To identify students who might benefit from support with internalizing or externalizing behavior, DPS students and parents are invited to fill out the district’s BASC-3 Behavioral and Emotional Screening System, or “BESS,” at least twice a year. Therapeutic specialists apply these results, alongside conversations with teachers and parents, to create support groups or provide one-on-one care. Students may request support at any time.

“Teachers are the frontline,” said Rebecca Mercer, principal of Isabella Bird Community School. “They work closely with our mental health team and are communicating with parents.”

Teachers are also the ones who usually deliver SEL classroom instruction, such as lessons from “Zones of Regulation,” a curriculum used throughout DPS that develops emotional regulation skills. Counselors help prep SEL for teachers and pop into classrooms to lead targeted lessons, including a DPS-required suicide prevention curriculum presented to fifth graders.

Mercer noted that dedicating 20 minutes during a school day to engage in SEL saves instructional time in the long run. “We take a proactive approach,” she said. “We view and implement SEL as a strategy for systemic improvement, not just an intervention for at-risk students.”

SEL is further integrated into the school day through classroom morning meetings, closing circles, calming corners and restorative practices. Izzi B’s approach, like at Inspire and Willow, is informed by a “deep commitment to ensuring we are meeting the needs of the whole child,” Mercer said.

As for support groups, students generally hone skills in a group for six to eight weeks, and most groups are led by a school psychologist, social worker or counselor.

“Our kids love coming to group,” said Jordyn Walker, social worker at Isabella Bird. “Sometimes they just want to talk to a grownup who will listen.”

She and Stephanie Patton, school psychologist at Isabella Bird, oversee groups on anxiety, divorce, social skills and executive functioning skills, among others. Some of these groups are purposefully developed for Isabella Bird’s population of highly gifted children with a learning or developmental challenge.

“When our kids are connecting in group, they feel less alone,” Patton said. “They realize, ‘I’m not the only one dealing with this,’ and that feels better.”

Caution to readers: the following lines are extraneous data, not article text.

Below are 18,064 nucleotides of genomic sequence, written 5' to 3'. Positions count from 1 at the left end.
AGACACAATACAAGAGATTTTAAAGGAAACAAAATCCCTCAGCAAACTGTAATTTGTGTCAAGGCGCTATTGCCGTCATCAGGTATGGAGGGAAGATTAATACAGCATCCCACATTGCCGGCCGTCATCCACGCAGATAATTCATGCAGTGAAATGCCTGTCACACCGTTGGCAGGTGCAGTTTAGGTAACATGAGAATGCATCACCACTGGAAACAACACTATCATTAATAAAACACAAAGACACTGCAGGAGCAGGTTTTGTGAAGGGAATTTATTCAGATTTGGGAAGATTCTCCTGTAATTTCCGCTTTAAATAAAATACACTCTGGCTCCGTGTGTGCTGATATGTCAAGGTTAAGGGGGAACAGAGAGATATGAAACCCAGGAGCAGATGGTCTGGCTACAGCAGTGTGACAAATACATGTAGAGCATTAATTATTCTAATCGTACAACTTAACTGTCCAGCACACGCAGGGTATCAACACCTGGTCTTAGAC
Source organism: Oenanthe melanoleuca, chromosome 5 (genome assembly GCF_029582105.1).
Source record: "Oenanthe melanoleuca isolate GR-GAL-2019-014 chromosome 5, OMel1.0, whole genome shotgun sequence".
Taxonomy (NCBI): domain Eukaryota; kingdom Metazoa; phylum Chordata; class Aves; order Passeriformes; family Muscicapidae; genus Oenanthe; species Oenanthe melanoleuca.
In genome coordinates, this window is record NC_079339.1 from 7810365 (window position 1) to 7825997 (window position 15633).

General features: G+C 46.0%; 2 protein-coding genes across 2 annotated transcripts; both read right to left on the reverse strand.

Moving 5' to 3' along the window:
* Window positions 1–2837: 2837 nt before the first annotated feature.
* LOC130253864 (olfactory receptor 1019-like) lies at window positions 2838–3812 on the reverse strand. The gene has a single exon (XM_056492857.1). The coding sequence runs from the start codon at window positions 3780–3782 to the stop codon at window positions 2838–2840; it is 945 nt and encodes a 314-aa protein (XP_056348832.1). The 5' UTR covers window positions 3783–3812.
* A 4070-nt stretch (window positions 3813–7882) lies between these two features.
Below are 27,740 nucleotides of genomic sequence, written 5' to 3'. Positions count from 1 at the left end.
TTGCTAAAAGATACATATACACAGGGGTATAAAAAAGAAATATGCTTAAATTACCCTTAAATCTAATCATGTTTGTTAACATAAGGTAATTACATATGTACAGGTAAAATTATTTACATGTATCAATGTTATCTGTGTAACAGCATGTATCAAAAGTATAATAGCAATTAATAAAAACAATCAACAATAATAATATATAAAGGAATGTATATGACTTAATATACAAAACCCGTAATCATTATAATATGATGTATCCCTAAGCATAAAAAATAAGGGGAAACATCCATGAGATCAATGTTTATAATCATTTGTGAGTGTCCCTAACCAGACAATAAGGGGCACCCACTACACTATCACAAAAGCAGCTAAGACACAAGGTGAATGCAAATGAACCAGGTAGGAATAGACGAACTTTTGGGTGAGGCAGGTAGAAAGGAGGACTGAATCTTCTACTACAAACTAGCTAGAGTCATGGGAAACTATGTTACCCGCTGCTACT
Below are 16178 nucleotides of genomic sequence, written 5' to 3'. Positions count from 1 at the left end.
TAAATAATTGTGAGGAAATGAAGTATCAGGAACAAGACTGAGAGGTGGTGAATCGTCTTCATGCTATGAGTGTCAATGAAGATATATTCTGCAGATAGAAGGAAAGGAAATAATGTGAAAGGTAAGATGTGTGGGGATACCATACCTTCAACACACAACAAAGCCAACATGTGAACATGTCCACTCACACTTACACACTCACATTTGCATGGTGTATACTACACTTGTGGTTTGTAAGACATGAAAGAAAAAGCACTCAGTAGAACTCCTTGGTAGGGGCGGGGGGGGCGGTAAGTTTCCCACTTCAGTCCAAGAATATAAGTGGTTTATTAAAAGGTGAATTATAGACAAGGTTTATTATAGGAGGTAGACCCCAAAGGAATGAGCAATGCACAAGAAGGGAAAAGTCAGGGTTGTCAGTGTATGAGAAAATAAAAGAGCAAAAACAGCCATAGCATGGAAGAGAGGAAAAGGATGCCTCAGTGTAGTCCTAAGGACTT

Isabella Bird also draws on grant funding to offer community-based therapeutic support. (The Foundation for Sustainable Urban Communities has been one of Izzi B’s mental health funders.) Struggle of Love leads groups that delve into leadership skills, and Jewish Family Services provides play therapy.

“It’s natural to proactively engage kids with talking about emotion in elementary school,” Mercer said. “It also serves to de-stigmatize the importance of mental health and gives our kids what they need to be their best.”

Patton has seen a major shift and a lot more interest in mental health support over the course of her career.

“We really get to know our kids,” she said. “Because we are here full-time, we are very aware of what’s going on with our students and can connect before something feels too big.”

Providing all-day mental health support in school, especially at an elementary school, is not the norm in the United States. Central Park principals say they spend copious hours applying for grants and jostling DPS-mandated budgets to keep their mental health team full-time; frequently, PTA and community support shore up the deficit.

Inspire school counselor Michelle Hauck leads an in-class lesson on social and emotional skills. Photo courtesy Inspire Elementary School.

Linda August, principal at Inspire, says, “It comes down to staff design: Where do we put our funds? What can get strained if we don’t have the right staffing?

“We are a school with a team of people who provide support. But what does this look like at other schools with more needs? That can be really tough.”

To provide further mental health support, DPS recently partnered with Hazel Heart to connect students with free teletherapy. Students may also access therapy through Denver Health, which has locations in 19 DPS schools, or receive free virtual or in-person counseling through I Matter, sponsored by the Colorado Office of Behavior Health. For those uncertain about where to start, coordinators from the DPS partner Care Solace or the DPS Family and Community Engagement team are available to connect families with mental health support.

(The Foundation for Sustainable Urban Communities awards grants to Central Park schools.)

Scroll to Top